He ceased; and Satan stay'd not to reply, But glad that now his sea should find a shore, With fresh alacrity and force renew'd Springs upward, like a pyramid of fire, Into the wild expanse, and through the shock Of fighting elements, on all sides round Environ'd, wins his way; harder beset And more endanger'd, than when Argol pass'd Through Bosphorus betwixt the justling rocks : Or when Ulysses on the larboard shunned Charybdis, and by th’ other whirlpool steer'd, So he with difficulty and labour hard Moved on; with difficulty and labour he; But he' once past, soon after when man fell, Strange alteration ! Sin and Death amain Following his track, such was the will of Heav’n, Paved after him a broad and beaten way Over the dark abyss, whose boiling gulf Tamely endured a bridge of wond'rous length, From hell continued, reaching th' utmost orb Of this frail world; by which the spirits perverse With easy intercourse pass to and fro To tempt or punish mortals, except whom God and good Angels guard by special grace. But now at last the sacred influence

1 The ship in which Jason and his companions sailed to fetch the golden fleece from Colchis, in the Black Sea.

a

Of light appears, and from the walls of heav'n
Shoots far into the bosom of dim Night
A glimmering dawn : here Nature first begins
Her farthest verge, and Chaos to retire
As from her outmost works, a broken foe,
With tumult less and with less hostile din,
That Satan with less toil and now with ease
Wafts on the calmer wave by dubious light,
And like a weather-beaten vessel holds
Gladly the port, though shrouds and tackle torn;
Or in the emptier waste, resembling air,
Weighs his spread wings, at leisure to behold
Far off th' empyreal heav'n, extended wide
In circuit, undetermined square or round,
With opal towers and battlements adorn'd
Of living sapphire, once his native seat;
And fast by hanging in a golden chain
This pendant world,' in bigness as a star
Of smallest magnitude close by the moon.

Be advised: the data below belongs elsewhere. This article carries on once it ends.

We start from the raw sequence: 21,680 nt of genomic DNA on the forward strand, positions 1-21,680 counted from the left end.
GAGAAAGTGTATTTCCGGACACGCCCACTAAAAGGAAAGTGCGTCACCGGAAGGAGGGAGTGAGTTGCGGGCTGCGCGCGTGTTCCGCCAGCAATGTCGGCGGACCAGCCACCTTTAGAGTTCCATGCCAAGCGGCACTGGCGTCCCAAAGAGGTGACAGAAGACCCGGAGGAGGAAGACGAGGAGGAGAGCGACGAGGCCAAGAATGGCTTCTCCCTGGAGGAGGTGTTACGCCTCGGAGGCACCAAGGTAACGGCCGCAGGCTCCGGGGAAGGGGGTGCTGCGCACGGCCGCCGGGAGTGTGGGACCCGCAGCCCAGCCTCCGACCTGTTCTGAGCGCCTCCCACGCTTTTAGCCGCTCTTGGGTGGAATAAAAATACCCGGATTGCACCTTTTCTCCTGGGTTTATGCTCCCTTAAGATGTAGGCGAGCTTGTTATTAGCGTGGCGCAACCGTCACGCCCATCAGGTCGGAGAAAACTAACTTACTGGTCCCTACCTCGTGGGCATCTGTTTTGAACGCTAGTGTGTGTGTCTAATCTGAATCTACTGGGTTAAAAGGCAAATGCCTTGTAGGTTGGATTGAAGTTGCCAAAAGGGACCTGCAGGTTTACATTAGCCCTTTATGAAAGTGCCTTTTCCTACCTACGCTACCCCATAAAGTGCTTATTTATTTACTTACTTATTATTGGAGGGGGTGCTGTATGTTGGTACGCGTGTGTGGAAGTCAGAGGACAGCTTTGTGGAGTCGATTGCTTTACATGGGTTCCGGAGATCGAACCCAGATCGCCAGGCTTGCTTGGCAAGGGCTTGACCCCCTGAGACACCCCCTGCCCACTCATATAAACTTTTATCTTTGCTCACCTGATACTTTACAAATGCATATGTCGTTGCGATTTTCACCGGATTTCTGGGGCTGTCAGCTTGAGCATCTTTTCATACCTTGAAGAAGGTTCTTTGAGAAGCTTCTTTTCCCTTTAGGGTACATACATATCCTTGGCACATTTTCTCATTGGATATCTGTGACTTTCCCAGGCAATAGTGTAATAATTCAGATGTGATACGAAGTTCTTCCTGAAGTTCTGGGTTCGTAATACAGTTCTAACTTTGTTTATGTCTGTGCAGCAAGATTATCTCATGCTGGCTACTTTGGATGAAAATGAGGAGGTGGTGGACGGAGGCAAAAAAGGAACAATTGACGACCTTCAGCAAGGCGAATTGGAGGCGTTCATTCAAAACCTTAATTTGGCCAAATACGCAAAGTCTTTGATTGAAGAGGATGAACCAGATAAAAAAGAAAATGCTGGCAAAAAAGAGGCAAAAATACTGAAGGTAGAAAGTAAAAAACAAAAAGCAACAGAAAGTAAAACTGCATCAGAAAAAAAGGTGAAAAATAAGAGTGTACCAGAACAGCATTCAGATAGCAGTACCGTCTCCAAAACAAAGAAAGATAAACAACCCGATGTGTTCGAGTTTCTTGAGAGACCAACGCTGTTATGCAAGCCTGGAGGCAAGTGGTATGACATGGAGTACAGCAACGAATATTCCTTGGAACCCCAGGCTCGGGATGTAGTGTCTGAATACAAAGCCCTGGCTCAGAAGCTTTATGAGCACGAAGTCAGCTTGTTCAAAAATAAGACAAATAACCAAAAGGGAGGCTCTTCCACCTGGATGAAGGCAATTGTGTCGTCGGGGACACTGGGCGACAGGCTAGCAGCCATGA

Thither full fraught with mischievous revenge,
Accursed, and in a cursèd hour, he hies.

a

1 See Measure for Measure, Act iii. Sc. 1.

BOOK III.

THE ARGUMENT.

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God sitting on his throne sees Satan flying towards this world, then newly created; shows him to the Son, who sat at his right hand; foretells the success of Satan in perverting mankind; clears his own justice and wisdom from all imputation, having created Man free, and able enough to have withstood his tempter; yet declares his purpose of grace towards him, in regard he fell not of his own malice, as did Satan, but by him seduced. The Son of God renders praises to his Father for the manifestation of his gracious purpose towards Man; but God again declares, that grace cannot be extended towards Man without the satisfaction of divine justice ; Man hath offended the majesty of God by aspiring to Godhead, and therefore with all his progeny devoted to death must die, unless some one can be found sufficient to answer for his offence, and undergo his punishment. The Son of God freely offers himself a ransom for Man; the Father accepts him, ordains his incarnation, pronounces his exaltation above all names in heaven and earth; commands all the Angels to adore him; they obey, and, bymning to their harps in full choir, celebrate the Father and the Son. Meanwhile Satın alights upon the bare convex of this world's outermost orb; where wandering he first finds a place, since called the Limbo of Vanity; what persons and things fly up thither; thence comes to the gate of heaven, described ascending by stairs, and the waters above the firmament that flow about it: his passage thence to the orb of the sun; he finds there Uriel the regent of that orb; but first changes himself into the shape of a meaner el; and pretending a zealous desire to behold the new creation, and Man whom God had placed here, inquires of him the place of his habitation, and is directed ; alights first on Mount Niphates.

Hail holy light, offspring of heav'n first-born
Or of th’ Eternal co-eternal beam
May I express thee unblamed ? since God is light,"
And never but in unapproached light
Dwelt from eternity, dwelt then in thee,
Bright effluence of bright essence increate.
Or hear'st thou rather pure ethereal stream,
Whose fountain who shall tell på before the sun,
Before the heavens thou wert, and at the voice
Of God, as with a mantle, didst invest
The rising world of waters dark and deep,
Won from the void and formless infinite.
Thee I revisit now with bolder wing,
Escaped the Stygian pool, though long detain'd
In that obscure sojourn, while in my flight
Through utter and through middle darkness borne,
With other notes, than to th’ Orphean lyre, 3

3

11 St. John i. 5. 1 Tim. vi. 16.
2 Job xxxviii. 19.
3 Orpheus wrote a hymn to Night,

addressing her as “ Mother of gods and
men,

"